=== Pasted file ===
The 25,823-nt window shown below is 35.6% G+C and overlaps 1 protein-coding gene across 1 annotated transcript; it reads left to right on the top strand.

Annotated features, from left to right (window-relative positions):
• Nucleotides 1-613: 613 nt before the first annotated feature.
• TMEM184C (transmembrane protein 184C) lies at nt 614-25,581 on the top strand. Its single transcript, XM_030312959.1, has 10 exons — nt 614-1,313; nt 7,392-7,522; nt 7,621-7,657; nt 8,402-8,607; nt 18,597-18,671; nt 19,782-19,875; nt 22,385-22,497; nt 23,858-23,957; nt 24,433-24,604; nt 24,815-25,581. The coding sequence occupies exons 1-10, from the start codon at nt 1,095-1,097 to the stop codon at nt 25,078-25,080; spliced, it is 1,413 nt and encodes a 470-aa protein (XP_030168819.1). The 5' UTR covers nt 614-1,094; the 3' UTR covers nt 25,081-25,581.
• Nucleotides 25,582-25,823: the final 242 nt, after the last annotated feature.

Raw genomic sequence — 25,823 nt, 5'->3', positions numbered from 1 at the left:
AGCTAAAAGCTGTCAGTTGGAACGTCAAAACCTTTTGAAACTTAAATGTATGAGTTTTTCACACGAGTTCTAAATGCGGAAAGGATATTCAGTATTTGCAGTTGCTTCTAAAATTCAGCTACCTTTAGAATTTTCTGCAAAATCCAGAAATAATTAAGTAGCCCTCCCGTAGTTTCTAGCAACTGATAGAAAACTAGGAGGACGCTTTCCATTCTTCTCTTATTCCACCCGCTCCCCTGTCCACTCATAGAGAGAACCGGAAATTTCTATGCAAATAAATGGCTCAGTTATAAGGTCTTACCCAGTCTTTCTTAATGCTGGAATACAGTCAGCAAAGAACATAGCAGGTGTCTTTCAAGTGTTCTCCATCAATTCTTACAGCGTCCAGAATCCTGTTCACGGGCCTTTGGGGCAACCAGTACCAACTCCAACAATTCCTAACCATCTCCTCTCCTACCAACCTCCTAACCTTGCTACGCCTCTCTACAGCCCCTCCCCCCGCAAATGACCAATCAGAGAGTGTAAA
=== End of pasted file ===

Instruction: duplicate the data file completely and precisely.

The 25,823-nt window shown below is 35.6% G+C and overlaps 1 protein-coding gene across 1 annotated transcript; it reads left to right on the top strand.

Annotated features, from left to right (window-relative positions):
• Nucleotides 1-613: 613 nt before the first annotated feature.
• TMEM184C (transmembrane protein 184C) lies at nt 614-25,581 on the top strand. Its single transcript, XM_030312959.1, has 10 exons — nt 614-1,313; nt 7,392-7,522; nt 7,621-7,657; nt 8,402-8,607; nt 18,597-18,671; nt 19,782-19,875; nt 22,385-22,497; nt 23,858-23,957; nt 24,433-24,604; nt 24,815-25,581. The coding sequence occupies exons 1-10, from the start codon at nt 1,095-1,097 to the stop codon at nt 25,078-25,080; spliced, it is 1,413 nt and encodes a 470-aa protein (XP_030168819.1). The 5' UTR covers nt 614-1,094; the 3' UTR covers nt 25,081-25,581.
• Nucleotides 25,582-25,823: the final 242 nt, after the last annotated feature.

Raw genomic sequence — 25,823 nt, 5'->3', positions numbered from 1 at the left:
AGCTAAAAGCTGTCAGTTGGAACGTCAAAACCTTTTGAAACTTAAATGTATGAGTTTTTCACACGAGTTCTAAATGCGGAAAGGATATTCAGTATTTGCAGTTGCTTCTAAAATTCAGCTACCTTTAGAATTTTCTGCAAAATCCAGAAATAATTAAGTAGCCCTCCCGTAGTTTCTAGCAACTGATAGAAAACTAGGAGGACGCTTTCCATTCTTCTCTTATTCCACCCGCTCCCCTGTCCACTCATAGAGAGAACCGGAAATTTCTATGCAAATAAATGGCTCAGTTATAAGGTCTTACCCAGTCTTTCTTAATGCTGGAATACAGTCAGCAAAGAACATAGCAGGTGTCTTTCAAGTGTTCTCCATCAATTCTTACAGCGTCCAGAATCCTGTTCACGGGCCTTTGGGGCAACCAGTACCAACTCCAACAATTCCTAACCATCTCCTCTCCTACCAACCTCCTAACCTTGCTACGCCTCTCTACAGCCCCTCCCCCCGCAAATGACCAATCAGAGAGTGTAAA